Soviet response to plan satisfies U.S. officials


WASHINGTON -- Bush administration officials said yesterday that the Soviet Union had responded enthusiastically to President Bush's initiative unilaterally reducing nuclear weapons and that the prospects for a complementary reaction were promising.

Secretary of Defense Dick Cheney, interviewed on ABC's "This Week with David Brinkley," said that Mr. Bush telephoned both Soviet President Mikhail S. Gorbachev and Russian President Boris N. Yeltsin before making his Oval Office address Friday night.

"They were enthusiastic then, and they've been enthusiastic since," the Pentagon chief said.

But he noted that it would be unrealistic to expect immediate proposals from the Soviets:

"If somebody had hit us with this cold within 24 hours, we would not prepare a substantive response and say, 'OK, we'll take down the following systems.' It will take some time for them to work it [out]. But I think they will."

National Security Adviser Brent Scowcroft also praised the Soviet reaction but echoed Mr. Cheney's caution about specifics.

"We'd like to see him [Mr. Gorbachev] respond in like manner or at least in parallel manner to the proposals that the president made," Mr. Scowcroft said on a segment of NBC's "Meet the Press."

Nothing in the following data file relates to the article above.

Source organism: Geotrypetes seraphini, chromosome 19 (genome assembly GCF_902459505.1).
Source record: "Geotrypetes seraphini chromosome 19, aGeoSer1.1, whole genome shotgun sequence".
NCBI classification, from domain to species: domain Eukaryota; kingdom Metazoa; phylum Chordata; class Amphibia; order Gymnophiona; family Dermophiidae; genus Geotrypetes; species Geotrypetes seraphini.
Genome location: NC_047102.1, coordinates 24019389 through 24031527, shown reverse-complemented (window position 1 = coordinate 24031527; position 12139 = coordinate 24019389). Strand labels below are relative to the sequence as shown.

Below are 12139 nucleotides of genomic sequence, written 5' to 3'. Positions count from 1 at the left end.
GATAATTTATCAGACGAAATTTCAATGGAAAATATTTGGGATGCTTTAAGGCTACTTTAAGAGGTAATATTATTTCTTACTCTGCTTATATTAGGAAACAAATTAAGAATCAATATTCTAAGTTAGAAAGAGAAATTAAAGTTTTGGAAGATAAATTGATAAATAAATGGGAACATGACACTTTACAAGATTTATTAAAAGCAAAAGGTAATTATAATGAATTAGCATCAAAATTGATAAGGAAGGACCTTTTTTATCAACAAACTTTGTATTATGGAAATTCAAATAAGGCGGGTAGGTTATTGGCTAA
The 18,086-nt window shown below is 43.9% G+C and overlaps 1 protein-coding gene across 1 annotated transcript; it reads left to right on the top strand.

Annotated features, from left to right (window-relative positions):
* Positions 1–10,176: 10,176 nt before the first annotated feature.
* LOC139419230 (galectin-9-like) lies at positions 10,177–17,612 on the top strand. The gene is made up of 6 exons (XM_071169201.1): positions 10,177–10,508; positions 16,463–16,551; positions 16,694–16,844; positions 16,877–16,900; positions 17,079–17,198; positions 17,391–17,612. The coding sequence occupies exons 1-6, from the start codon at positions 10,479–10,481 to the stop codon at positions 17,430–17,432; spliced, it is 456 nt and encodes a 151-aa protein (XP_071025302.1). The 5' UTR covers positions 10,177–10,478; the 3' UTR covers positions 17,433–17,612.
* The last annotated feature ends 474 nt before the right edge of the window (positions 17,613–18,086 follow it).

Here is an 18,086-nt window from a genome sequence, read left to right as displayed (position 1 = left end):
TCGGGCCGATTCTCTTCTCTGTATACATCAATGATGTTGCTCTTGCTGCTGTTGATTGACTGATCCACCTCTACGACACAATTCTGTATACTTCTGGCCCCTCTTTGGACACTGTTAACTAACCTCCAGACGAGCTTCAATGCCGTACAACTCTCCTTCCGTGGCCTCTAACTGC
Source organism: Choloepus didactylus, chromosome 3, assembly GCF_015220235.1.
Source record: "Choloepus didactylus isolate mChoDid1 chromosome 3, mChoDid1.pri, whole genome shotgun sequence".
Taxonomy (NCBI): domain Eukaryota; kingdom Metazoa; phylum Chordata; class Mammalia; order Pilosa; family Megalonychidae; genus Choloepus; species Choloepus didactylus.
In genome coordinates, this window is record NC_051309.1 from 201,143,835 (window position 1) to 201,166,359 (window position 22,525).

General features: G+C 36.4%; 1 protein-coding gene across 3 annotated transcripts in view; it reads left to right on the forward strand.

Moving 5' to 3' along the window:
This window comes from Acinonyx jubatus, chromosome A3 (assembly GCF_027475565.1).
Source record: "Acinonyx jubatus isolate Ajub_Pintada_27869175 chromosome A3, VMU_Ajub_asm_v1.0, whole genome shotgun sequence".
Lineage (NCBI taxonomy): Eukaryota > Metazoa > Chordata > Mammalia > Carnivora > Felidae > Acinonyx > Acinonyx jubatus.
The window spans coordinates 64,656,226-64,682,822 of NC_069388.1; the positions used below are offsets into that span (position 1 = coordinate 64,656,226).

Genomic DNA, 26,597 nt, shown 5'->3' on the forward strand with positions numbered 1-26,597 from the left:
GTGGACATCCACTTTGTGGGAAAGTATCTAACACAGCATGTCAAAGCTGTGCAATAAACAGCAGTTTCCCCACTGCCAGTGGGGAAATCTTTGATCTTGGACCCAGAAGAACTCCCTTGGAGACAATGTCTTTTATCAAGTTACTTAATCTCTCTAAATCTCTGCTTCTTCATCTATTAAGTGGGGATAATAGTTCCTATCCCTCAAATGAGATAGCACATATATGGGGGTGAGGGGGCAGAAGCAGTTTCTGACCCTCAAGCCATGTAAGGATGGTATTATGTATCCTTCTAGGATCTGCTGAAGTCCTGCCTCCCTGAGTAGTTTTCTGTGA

"This is a comprehensive proposal, and to respond in 24 hours is too much to expect."

Despite some initial fears that Moscow might react with hesitation to the U.S. offer to destroy tactical weapons and reduce strategic bomber alert status, Mr. Gorbachev told a Soviet television interviewer: "I can say without any exaggeration that our position, our assessment of these proposals, is positive, very positive."

Mr. Scowcroft rejected suggestions that some administration officials found the Soviet response "cool," saying, "I was aware of the conversations that the president had, both with President Gorbachev and President Yeltsin, and I can tell you that their response was enthusiastic."

Mr. Scowcroft also pointed out that the U.S. initiative does not replace further arms control negotiations.

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